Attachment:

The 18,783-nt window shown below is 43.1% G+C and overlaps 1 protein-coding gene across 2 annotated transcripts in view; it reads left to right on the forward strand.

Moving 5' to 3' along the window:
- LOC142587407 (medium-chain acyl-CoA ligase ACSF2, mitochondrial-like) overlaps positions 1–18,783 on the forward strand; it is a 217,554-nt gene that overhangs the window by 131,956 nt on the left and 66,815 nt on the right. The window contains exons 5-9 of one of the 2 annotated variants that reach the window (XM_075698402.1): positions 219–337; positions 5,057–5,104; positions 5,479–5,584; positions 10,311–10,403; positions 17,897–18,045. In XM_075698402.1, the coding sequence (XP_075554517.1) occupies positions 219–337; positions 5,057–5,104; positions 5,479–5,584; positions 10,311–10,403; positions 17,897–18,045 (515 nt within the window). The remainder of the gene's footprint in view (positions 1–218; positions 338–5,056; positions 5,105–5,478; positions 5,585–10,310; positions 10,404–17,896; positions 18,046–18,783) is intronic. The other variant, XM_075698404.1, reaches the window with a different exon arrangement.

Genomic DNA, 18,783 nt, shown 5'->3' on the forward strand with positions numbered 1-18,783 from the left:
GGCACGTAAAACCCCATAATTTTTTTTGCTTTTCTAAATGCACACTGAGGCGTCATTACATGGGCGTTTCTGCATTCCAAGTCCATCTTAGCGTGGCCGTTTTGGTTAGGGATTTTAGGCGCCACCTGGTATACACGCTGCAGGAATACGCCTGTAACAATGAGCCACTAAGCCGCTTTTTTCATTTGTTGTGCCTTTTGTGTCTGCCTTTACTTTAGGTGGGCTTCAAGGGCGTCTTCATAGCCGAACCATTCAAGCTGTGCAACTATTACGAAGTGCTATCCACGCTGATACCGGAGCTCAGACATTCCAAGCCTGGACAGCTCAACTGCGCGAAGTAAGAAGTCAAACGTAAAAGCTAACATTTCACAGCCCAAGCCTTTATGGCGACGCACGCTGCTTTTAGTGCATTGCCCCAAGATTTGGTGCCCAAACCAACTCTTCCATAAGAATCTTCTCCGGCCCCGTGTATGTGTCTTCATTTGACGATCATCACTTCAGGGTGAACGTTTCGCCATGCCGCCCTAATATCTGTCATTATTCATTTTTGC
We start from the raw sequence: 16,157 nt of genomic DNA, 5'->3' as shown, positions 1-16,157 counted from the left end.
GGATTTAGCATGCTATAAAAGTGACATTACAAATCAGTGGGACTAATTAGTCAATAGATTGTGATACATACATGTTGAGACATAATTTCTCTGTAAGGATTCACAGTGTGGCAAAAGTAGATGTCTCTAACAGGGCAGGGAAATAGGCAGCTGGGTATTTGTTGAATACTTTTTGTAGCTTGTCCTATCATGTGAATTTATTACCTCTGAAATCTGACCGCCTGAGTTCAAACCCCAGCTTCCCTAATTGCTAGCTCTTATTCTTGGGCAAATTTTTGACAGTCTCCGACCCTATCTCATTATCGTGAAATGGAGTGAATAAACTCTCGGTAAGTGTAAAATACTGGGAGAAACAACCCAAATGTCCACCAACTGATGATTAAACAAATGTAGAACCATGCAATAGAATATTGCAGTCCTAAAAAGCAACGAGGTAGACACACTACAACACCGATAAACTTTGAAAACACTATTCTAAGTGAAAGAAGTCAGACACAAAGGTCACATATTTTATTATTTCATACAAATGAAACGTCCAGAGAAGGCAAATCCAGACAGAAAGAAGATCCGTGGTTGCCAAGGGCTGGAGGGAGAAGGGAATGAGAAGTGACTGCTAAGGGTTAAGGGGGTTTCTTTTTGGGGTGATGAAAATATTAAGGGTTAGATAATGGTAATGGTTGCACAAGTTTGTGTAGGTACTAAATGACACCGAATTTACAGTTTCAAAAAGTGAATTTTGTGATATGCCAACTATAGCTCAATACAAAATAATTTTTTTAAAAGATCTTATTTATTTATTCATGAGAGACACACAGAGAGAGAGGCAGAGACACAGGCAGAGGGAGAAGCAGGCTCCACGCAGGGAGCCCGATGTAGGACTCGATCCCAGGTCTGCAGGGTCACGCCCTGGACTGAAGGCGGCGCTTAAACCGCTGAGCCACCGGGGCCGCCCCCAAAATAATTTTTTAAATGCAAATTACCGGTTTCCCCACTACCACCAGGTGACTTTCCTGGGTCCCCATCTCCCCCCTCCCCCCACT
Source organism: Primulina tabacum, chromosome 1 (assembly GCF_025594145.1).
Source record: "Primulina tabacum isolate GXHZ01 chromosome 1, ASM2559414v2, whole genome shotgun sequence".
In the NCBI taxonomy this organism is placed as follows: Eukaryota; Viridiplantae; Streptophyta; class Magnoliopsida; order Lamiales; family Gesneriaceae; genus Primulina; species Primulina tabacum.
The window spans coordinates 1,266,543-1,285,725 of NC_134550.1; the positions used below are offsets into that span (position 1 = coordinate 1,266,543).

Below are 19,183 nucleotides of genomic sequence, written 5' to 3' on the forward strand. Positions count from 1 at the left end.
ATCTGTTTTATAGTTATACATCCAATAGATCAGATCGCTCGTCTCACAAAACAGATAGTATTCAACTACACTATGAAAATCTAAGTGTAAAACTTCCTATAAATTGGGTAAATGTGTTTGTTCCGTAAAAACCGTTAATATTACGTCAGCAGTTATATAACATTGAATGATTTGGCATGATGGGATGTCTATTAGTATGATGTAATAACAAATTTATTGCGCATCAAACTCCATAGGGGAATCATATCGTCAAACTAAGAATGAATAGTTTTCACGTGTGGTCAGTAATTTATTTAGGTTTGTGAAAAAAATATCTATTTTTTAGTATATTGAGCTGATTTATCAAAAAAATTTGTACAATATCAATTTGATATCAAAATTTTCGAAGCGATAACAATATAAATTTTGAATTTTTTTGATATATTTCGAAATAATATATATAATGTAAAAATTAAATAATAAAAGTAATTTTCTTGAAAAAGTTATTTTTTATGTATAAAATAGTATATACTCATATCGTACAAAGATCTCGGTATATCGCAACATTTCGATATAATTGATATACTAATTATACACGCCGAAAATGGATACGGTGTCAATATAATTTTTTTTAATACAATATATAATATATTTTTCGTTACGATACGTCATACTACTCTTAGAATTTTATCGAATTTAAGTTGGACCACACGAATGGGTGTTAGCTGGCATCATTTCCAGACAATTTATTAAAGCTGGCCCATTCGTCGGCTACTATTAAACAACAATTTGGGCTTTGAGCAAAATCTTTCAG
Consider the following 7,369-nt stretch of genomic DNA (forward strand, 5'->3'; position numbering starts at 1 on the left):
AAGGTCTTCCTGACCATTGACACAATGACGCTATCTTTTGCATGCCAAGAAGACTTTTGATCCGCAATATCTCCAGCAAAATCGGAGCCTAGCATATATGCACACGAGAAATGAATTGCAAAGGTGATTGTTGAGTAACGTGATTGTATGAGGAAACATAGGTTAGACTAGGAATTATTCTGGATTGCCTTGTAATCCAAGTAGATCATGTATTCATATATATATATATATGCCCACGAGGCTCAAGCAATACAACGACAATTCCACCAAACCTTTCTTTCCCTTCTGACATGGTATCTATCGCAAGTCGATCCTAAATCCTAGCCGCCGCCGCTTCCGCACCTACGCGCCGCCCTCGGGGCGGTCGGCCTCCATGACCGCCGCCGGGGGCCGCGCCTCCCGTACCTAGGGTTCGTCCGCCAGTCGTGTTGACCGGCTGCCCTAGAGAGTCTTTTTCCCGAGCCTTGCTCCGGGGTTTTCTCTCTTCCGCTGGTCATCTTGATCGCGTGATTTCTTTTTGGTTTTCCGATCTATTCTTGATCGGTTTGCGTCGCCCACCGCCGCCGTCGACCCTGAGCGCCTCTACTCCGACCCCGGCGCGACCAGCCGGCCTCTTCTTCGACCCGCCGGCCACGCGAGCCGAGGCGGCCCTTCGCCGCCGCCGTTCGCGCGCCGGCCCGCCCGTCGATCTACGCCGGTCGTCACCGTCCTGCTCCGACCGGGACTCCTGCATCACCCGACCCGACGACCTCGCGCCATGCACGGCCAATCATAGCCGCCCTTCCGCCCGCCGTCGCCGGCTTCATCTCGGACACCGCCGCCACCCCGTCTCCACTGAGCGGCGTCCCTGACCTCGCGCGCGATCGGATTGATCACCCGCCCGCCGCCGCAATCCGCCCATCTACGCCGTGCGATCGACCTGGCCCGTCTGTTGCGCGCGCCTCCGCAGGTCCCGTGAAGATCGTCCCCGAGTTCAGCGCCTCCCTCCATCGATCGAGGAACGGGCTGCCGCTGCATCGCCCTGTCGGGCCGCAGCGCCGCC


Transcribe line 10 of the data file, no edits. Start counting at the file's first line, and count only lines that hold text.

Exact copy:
In the NCBI taxonomy this organism is placed as follows: Eukaryota; Viridiplantae; Streptophyta; class Magnoliopsida; order Lamiales; family Gesneriaceae; genus Primulina; species Primulina tabacum.